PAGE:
Thailand’s education system stands at a crossroads. Significant investment has widened access to education and the country performs relatively well in international assessments compared with its peers. But the benefits have not been universally distributed and Thailand has not received the return on its spending on education that it might have expected. This report encourages Thailand to focus on four priority areas to prepare students from all backgrounds for a fast-changing world. The first is to set clear, common standards for all students through a revised and improved curriculum. The second priority is to build capacity to reliably assess students across the full range of competencies needed for success in life and in learning. Third, Thailand needs to develop a holistic strategy to prepare teachers and school leaders to deliver education reform, including implementing the revised curriculum, and to tackle teaching shortages in the most deprived areas. The final challenge is to create a comprehensive information and communications technology strategy to equip all Thailand’s schools, teachers and students for the 21st century.
The OECD/Korea Policy Centre fosters the exchange of technical information and policy experiences relating to the Asia Pacific region in areas such as health statistics, pension reforms and social policy and expenditure.
These ready-made tables and charts provide for snapshot of aid (Official Development Assistance) for all DAC Members as well as recipient countries and territories. Summary reports by regions (Africa, America, Asia, Europe, Oceania) and the world are also available.
Thailand’s remarkable social and economic development since the 1970s has resulted in a steep and steady
increase in energy consumption and, as a consequence, a rising dependency on imported fuels and associated
exposure to international commodity prices. Electricity demand is currently concentrated in the Bangkok
metropolitan area and driven by a large industrial and manufacturing base and significant amounts of tourism.
But Thailand is a growing country with a large middle class, and a structural transition may change the nature
and shape of electricity demand.
Thai energy policy is driven by three pillars: security, affordability and environmental sustainability. Concerns
about fuel diversity underlie all three pillars and as a result are major factors in long-term plans for power
generation. Thailand’s electricity sector is at a turning point similar to that of many International Energy Agency
(IEA) member countries, as it transitions to low-carbon power sources. Thailand must decide how to finance
massive investments in new generation assets, transmission and distribution networks, as well as the steps to
improve system operations and scale up energy efficiency.
Partner Country Series – Thailand Electricity Security Assessment 2016 analyses the challenges the country faces,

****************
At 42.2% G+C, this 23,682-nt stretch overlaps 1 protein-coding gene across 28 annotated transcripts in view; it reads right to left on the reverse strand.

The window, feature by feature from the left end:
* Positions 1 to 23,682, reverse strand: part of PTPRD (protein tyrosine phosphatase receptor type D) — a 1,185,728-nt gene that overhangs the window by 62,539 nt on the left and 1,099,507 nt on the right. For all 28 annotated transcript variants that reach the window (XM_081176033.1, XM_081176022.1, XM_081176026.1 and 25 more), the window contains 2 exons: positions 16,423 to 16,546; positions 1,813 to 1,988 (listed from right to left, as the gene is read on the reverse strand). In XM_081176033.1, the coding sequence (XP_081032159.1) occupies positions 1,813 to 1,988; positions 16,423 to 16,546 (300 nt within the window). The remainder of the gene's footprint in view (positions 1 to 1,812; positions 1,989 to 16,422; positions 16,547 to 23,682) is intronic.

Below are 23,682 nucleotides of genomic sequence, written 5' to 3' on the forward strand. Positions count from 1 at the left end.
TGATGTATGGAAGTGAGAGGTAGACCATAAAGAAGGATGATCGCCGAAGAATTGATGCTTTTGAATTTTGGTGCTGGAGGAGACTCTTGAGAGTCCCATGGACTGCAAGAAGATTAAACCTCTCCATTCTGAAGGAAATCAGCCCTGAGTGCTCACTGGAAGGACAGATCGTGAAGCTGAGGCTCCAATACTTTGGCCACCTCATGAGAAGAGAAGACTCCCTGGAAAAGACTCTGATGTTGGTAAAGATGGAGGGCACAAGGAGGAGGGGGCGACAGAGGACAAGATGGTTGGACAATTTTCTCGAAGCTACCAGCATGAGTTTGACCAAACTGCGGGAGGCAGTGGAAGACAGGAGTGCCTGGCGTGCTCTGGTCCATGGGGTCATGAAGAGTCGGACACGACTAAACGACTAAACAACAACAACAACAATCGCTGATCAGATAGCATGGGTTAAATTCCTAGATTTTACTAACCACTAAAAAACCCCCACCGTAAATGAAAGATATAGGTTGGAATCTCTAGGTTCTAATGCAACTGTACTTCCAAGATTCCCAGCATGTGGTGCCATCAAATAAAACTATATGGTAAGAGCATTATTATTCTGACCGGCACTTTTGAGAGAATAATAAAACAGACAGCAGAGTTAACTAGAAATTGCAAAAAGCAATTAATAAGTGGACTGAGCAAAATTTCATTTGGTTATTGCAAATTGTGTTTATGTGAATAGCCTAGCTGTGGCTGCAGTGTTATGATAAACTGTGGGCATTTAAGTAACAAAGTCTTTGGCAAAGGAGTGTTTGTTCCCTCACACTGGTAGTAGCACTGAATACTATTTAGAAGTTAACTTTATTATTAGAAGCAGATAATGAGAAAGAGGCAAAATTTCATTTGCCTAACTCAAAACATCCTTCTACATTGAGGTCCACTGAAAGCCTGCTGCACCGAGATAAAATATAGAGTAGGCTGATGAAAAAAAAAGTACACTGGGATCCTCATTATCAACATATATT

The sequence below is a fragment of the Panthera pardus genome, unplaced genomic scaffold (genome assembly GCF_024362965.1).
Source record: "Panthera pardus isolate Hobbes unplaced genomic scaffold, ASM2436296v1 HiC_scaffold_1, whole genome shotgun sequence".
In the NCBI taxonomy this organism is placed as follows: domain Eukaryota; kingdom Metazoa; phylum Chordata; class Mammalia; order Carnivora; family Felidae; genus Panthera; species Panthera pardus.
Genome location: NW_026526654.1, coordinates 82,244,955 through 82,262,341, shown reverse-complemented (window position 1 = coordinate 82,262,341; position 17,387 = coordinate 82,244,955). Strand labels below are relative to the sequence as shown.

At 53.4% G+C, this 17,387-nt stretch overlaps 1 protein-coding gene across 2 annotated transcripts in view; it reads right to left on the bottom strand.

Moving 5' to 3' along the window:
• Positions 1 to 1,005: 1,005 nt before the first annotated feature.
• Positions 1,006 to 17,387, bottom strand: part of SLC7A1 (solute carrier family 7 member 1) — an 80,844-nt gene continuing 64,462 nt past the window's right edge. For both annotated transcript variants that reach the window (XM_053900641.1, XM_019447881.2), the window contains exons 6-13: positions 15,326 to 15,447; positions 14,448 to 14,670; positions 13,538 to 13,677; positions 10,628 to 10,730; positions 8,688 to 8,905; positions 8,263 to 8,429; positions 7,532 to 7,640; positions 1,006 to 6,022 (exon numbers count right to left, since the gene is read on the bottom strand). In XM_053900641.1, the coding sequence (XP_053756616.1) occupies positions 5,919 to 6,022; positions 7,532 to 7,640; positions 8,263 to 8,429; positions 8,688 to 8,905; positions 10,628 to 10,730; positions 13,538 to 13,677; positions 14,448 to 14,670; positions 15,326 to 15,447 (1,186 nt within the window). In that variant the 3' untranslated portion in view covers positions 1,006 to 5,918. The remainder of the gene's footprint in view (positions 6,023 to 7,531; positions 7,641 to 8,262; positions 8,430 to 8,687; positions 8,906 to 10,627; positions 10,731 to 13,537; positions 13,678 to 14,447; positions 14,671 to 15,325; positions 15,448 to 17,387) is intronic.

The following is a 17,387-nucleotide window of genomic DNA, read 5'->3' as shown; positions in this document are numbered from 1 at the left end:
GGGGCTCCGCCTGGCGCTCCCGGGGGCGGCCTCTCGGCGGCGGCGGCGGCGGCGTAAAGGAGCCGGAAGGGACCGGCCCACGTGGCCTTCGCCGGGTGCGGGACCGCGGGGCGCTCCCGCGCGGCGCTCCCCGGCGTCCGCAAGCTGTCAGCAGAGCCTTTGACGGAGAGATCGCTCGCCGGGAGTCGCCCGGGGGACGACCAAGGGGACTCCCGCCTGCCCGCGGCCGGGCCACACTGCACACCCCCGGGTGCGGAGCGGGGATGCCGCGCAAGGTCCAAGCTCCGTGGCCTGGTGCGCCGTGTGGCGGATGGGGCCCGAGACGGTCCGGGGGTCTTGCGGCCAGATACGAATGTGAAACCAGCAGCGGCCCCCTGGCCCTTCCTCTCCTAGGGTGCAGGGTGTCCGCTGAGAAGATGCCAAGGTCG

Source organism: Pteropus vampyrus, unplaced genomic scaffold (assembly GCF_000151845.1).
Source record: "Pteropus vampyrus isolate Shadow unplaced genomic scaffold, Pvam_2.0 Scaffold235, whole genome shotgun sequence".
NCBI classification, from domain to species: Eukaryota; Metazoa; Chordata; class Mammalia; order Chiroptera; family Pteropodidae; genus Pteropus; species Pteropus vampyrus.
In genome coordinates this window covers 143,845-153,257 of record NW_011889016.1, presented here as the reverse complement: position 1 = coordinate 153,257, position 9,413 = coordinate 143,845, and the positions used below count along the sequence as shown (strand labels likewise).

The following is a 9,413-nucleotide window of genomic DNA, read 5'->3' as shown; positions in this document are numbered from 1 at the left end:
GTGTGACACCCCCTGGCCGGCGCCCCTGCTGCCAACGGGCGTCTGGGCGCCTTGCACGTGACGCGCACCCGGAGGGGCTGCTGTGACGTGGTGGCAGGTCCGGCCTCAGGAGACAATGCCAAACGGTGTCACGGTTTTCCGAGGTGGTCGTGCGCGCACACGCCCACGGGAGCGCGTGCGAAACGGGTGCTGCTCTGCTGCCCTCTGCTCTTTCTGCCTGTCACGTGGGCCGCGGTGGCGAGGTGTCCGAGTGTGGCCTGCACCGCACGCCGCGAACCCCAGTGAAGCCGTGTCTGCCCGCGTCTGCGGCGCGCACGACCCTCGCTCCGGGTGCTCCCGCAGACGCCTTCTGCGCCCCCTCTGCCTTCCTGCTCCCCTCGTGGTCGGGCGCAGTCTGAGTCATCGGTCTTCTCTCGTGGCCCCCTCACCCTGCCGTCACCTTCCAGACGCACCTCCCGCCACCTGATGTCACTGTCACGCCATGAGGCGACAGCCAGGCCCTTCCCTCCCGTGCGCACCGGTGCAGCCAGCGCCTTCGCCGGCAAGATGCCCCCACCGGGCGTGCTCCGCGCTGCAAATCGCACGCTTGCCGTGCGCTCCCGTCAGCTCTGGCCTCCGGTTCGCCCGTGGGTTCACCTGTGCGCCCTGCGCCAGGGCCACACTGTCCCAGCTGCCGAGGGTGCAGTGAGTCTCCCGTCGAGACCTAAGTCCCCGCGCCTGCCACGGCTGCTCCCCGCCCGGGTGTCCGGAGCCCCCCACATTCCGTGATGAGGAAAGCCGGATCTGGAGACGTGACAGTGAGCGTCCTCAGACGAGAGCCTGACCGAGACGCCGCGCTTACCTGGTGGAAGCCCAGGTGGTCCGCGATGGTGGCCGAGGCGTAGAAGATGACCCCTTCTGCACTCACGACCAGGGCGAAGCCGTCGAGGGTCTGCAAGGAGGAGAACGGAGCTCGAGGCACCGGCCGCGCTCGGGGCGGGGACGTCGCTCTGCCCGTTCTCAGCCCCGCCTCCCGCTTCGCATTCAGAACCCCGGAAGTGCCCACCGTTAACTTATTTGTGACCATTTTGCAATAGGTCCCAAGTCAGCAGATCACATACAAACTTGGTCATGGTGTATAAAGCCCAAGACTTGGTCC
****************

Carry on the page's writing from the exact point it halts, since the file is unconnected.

including how regulatory and market arrangements can adapt to best realise the opportunities from potentially
disruptive distributed resources like wind and solar photovoltaics. This study draws on IEA member countries’
experiences as well as Agency analysis to recommend policy improvements for a more secure and sustainable
electricity sector in Thailand.
Cette publication contient des statistiques sur les pêcheries dans les pays de l'OCDE (à l'exception de l'Autriche) et dans quelques économies non-membres (Argentine, République populaire de Chine, Colombie, Indonésie, Lettonie, Lituanie, Pérou, Fédération de Russie, Afrique du Sud, Taipei chinois, Thaïlande) de 2007 à 2014. Les données fournies concernent la capacité de la flotte de pêche, l'emploi dans les pêcheries, les débarquements de poisson, la production aquacole, la pêche récréative, les transferts financiers publics, et les importations et exportations de poisson.
This publication is the first case study of the Urban Green Growth in Dynamic Asia project. The project explores how to promote green growth in fast-growing cities in Asia by examining policies and governance practices that encourage greening and competitiveness in a rapidly expanding economy. It is part of the OECD Green Growth Studies series, which will culminate in a synthesis report on Urban Green Growth in Dynamic Asia.
This report analyses the economic and environmental performance and green growth policy practices of Thailand’s Bangkok Metropolitan Region (BMR). As a dynamic and emerging market economy, Thailand has recorded strong growth over recent decades and is expected to continue to do so, but this growth has come at a high environmental cost. The challenge is therefore to improve environmental outcomes while supporting continued growth in output and living standards. Thailand's government and BMA have taken steps to encourage green growth in the BMR, but much untapped potential remains, particularly in the following areas: land use and transport, renewable energy and energy efficiency in buildings, and water resources and solid waste management. Resilience to floods is also an urgent cross-cutting issue that requires further attention.
English, PDF, 276kb
4-page policy note detailing the key results and recommendations from OECD Trade Policy Paper 179 on the Participation of Developing Countries in Global Value Chains.
English, PDF, 711kb
24-page summary paper of the OECD trade policy paper #179 on participation of developing countries in global value chains available on the OECD iLibrary.
This seminar addressed cutting-edge policy issues and research ideas to promote financial inclusion and financial literacy in Asia, notably: national strategies for financial education; financial education and consumer protection; measuring financial literacy; and, financial literacy for micro-entrepreneurs and SMEs.
English, PDF, 192kb
Many policy initiatives have been implemented in Thailand, in recognition of the key role quality plays in strengthening health care systems.